Strange Confessions: The Lost Files, a Mother’s Day Confession
Posted by Mark Mayo
Strange Confessions: I once sacrificed a Fisher-Price music clock to my Mom, when she asked my little sister and me to give up something we cared about because we ruined a bunch of her expensive make up.
(Author’s note: This Strange Confession was originally written on that one site as part of the original Strange Confessions series. I posted the picture on the right and wrote the story as a link to it. Periodically I go through the pictures and delete old ones, in which I did for this particular one, not realizing I was deleting the story as well. I received some comments about what a tribute it was for my Mother, and I believe they thought she was… ahem… deceased. I had to go back and tell them it was just a story I remembered and that my Mom is alive and well, as she still is. She took good care of us kid’s during a hard time of a mostly absent Father that eventually ended in divorce. I love her so much and this story truly defined how much she really knew who I was and the fear of who I might become. Since this is a rewrite, I doubt it’ll be as good as the original, but want to make as fine a tribute my Mom deserves. I love you Mom!)
My little sister and I used to pretend to make magic potions in the sink. We’d find soaps and shampoos and toothpaste and mouthwash, and mix it all up in the bathroom sink, stirring it up until it dissolved into a greenish, brown goop. Then we’d always hit the drain lever and down it would go; mess all cleaned up in a hurry. One time we were in my parent’s bathroom and found all sorts of interesting bottles and baubles and tinctures to mix up into a new creation. Gleefully pouring all the stuff and stirring it up, my Mom caught us in the act. She was very angry with us and you could tell, but she didn’t yell at us. In fact, I never remember her yelling at me unless I was in danger or about to break something. This time though, you could tell how just below the surface her anger was. She sat us down on our bed and explained to us how expensive it all cost. I can’t really remember my reaction then, but I imagine it was a lot like one of my kids: you think you might be getting through to them, but when you pause to take a breath they ask to use the computer or for an ice cream or to go outside. You know they are getting it. Which is what I imagine my Mom was feeling at the moment. She told us that it was something valuable to us and it is hard to lose something valuable. Of course this make up wasn’t more important to her than us, but I believe she saw this as an important teaching moment. She explained that she wanted to go and get something of ours to give to her, something that meant a lot, something that was valuable, something that was hard for us to part with.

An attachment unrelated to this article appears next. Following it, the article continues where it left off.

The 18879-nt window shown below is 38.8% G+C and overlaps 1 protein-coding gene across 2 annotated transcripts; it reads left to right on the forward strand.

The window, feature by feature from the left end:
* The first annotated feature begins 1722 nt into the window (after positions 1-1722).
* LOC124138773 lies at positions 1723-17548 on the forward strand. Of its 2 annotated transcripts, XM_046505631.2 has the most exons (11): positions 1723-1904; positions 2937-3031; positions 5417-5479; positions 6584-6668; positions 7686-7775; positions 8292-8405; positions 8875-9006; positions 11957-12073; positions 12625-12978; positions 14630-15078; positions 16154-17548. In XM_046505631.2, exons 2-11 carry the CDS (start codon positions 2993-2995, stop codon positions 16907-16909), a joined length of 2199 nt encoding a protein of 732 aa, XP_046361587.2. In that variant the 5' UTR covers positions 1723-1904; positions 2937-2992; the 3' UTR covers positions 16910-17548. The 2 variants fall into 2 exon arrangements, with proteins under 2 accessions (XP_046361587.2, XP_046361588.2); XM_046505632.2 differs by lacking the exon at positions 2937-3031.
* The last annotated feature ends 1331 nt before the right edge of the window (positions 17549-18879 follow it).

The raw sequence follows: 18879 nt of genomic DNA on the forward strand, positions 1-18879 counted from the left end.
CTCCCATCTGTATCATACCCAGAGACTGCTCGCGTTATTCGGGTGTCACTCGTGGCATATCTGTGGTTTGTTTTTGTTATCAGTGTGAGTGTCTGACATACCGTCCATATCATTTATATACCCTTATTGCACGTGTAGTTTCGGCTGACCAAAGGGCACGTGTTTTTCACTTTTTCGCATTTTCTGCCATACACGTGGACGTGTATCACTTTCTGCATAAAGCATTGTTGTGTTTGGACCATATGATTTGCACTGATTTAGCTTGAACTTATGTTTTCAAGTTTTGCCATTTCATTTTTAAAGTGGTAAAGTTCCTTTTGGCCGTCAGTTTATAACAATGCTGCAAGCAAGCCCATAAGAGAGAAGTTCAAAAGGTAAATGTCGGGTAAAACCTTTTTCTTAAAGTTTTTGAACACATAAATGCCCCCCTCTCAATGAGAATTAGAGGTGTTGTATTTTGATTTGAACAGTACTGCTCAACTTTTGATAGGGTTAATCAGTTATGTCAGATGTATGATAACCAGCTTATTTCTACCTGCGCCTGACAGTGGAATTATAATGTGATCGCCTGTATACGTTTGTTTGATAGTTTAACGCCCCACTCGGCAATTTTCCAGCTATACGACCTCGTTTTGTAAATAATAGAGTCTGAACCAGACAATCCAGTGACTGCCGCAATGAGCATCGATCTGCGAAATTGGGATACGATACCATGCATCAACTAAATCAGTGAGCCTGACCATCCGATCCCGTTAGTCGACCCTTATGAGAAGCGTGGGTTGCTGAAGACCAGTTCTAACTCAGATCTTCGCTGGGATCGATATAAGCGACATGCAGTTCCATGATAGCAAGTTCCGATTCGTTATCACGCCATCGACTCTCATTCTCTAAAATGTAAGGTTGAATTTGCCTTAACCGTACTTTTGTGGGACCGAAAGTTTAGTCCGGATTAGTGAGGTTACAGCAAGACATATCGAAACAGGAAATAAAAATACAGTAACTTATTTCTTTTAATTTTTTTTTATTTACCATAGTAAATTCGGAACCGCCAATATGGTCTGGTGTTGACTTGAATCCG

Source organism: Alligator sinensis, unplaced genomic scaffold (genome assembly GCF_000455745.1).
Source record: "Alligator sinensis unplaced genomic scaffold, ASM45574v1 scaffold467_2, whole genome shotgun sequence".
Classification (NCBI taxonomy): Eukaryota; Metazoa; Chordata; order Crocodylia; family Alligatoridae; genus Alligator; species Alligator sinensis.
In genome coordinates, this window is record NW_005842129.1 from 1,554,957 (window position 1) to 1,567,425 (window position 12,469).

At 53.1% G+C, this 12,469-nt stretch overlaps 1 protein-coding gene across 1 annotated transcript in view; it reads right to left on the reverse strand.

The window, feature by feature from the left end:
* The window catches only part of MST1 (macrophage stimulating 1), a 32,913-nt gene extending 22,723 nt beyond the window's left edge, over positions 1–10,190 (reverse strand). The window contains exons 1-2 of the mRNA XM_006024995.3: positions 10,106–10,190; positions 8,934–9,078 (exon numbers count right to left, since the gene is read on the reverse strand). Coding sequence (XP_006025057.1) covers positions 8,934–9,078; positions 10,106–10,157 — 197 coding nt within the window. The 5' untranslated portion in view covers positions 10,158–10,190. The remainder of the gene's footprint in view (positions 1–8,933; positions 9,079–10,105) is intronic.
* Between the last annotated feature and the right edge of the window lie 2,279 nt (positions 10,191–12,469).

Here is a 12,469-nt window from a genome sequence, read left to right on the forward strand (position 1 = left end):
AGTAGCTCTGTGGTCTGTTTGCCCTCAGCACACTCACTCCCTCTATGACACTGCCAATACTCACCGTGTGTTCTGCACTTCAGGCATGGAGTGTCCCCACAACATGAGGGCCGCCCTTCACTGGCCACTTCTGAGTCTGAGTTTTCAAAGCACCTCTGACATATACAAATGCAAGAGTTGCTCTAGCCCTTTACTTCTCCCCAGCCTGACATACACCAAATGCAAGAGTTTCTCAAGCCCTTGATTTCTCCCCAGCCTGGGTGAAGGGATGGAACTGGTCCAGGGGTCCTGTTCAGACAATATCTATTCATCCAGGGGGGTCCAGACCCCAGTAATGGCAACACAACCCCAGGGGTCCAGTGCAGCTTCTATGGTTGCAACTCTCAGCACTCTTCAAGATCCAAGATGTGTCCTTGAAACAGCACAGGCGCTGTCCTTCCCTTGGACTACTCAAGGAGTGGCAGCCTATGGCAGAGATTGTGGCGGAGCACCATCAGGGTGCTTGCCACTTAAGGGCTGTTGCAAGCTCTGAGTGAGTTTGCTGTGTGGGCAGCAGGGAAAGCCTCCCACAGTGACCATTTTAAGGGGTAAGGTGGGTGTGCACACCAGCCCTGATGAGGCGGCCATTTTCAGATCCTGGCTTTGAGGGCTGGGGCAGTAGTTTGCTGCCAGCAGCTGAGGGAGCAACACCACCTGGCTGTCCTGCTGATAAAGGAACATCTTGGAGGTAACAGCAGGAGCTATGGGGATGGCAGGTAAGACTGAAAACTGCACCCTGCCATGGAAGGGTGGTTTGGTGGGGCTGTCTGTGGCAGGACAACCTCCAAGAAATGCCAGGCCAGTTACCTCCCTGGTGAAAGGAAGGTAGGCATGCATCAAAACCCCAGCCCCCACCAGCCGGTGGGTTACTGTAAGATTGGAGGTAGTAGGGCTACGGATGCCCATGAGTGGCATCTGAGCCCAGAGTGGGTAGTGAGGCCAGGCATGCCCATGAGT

I would guess I was at least 12 years-old at the time, and supposed I had grown beyond any real connection to toys such as a wind up clock. I had a Bugs Bunny stuffed toy when I was much younger, but lost it somewhere along the way. If I had still had that Bugs toy, it would probably be sitting on my bed in a place of honor, owing to the innocence of youth. I had a friend in high school who had one of those Bugs’ he kept in his room… with a noose around its neck that I was horrified to find. How could he do that to something that meant so much to me… I mean to him. Now that Bugs Bunny toy was something I might have given up at that time. I’m not a very sentimental guy when it comes to that sort of stuff, but that is one thing I wish I still had. With the task of finding something that mattered to me, I looked around the room. I didn’t see anything off-hand, but at the same time I didn’t really understand the scope of teaching my Mom wanted us to understand. I went to my closet and dug to the very bottom and all the way back in the corner, and found good old Fisher-Price clock. I went in to my Mom and with eyes properly downcast and sorrowful, I presented my sacrifice to her.